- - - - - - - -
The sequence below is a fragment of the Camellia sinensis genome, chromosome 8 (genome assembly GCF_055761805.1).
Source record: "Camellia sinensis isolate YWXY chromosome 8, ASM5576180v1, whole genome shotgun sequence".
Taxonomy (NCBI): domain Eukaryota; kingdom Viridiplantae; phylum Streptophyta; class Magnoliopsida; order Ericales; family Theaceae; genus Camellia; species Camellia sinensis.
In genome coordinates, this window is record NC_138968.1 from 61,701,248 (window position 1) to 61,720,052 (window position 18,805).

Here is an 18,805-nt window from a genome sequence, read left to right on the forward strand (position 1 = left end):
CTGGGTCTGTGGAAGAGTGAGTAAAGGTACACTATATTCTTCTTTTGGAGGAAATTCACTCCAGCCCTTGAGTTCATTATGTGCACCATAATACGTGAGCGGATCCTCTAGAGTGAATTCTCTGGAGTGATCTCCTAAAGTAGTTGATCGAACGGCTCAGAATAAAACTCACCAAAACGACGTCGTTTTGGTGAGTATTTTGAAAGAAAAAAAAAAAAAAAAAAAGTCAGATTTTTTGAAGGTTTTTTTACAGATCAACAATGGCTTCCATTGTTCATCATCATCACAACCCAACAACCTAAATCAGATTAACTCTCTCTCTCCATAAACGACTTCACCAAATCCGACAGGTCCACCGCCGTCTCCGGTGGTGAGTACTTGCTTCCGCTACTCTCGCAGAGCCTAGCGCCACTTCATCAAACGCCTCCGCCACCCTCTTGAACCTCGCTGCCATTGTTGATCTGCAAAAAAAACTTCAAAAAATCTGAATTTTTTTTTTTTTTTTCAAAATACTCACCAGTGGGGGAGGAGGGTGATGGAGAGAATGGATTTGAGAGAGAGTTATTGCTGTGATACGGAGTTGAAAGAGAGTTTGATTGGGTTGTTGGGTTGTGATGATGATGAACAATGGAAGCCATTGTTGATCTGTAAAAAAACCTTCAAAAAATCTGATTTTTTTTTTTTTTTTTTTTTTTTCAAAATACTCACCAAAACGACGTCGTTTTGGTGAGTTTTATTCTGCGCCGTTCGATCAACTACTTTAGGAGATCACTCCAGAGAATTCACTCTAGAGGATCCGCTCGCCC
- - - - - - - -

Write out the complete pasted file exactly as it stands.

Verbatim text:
The sequence below is a fragment of the Camellia sinensis genome, chromosome 8 (genome assembly GCF_055761805.1).
Source record: "Camellia sinensis isolate YWXY chromosome 8, ASM5576180v1, whole genome shotgun sequence".
Taxonomy (NCBI): domain Eukaryota; kingdom Viridiplantae; phylum Streptophyta; class Magnoliopsida; order Ericales; family Theaceae; genus Camellia; species Camellia sinensis.
In genome coordinates, this window is record NC_138968.1 from 61,701,248 (window position 1) to 61,720,052 (window position 18,805).

Here is an 18,805-nt window from a genome sequence, read left to right on the forward strand (position 1 = left end):
CTGGGTCTGTGGAAGAGTGAGTAAAGGTACACTATATTCTTCTTTTGGAGGAAATTCACTCCAGCCCTTGAGTTCATTATGTGCACCATAATACGTGAGCGGATCCTCTAGAGTGAATTCTCTGGAGTGATCTCCTAAAGTAGTTGATCGAACGGCTCAGAATAAAACTCACCAAAACGACGTCGTTTTGGTGAGTATTTTGAAAGAAAAAAAAAAAAAAAAAAAGTCAGATTTTTTGAAGGTTTTTTTACAGATCAACAATGGCTTCCATTGTTCATCATCATCACAACCCAACAACCTAAATCAGATTAACTCTCTCTCTCCATAAACGACTTCACCAAATCCGACAGGTCCACCGCCGTCTCCGGTGGTGAGTACTTGCTTCCGCTACTCTCGCAGAGCCTAGCGCCACTTCATCAAACGCCTCCGCCACCCTCTTGAACCTCGCTGCCATTGTTGATCTGCAAAAAAAACTTCAAAAAATCTGAATTTTTTTTTTTTTTTTCAAAATACTCACCAGTGGGGGAGGAGGGTGATGGAGAGAATGGATTTGAGAGAGAGTTATTGCTGTGATACGGAGTTGAAAGAGAGTTTGATTGGGTTGTTGGGTTGTGATGATGATGAACAATGGAAGCCATTGTTGATCTGTAAAAAAACCTTCAAAAAATCTGATTTTTTTTTTTTTTTTTTTTTTTTCAAAATACTCACCAAAACGACGTCGTTTTGGTGAGTTTTATTCTGCGCCGTTCGATCAACTACTTTAGGAGATCACTCCAGAGAATTCACTCTAGAGGATCCGCTCGCCC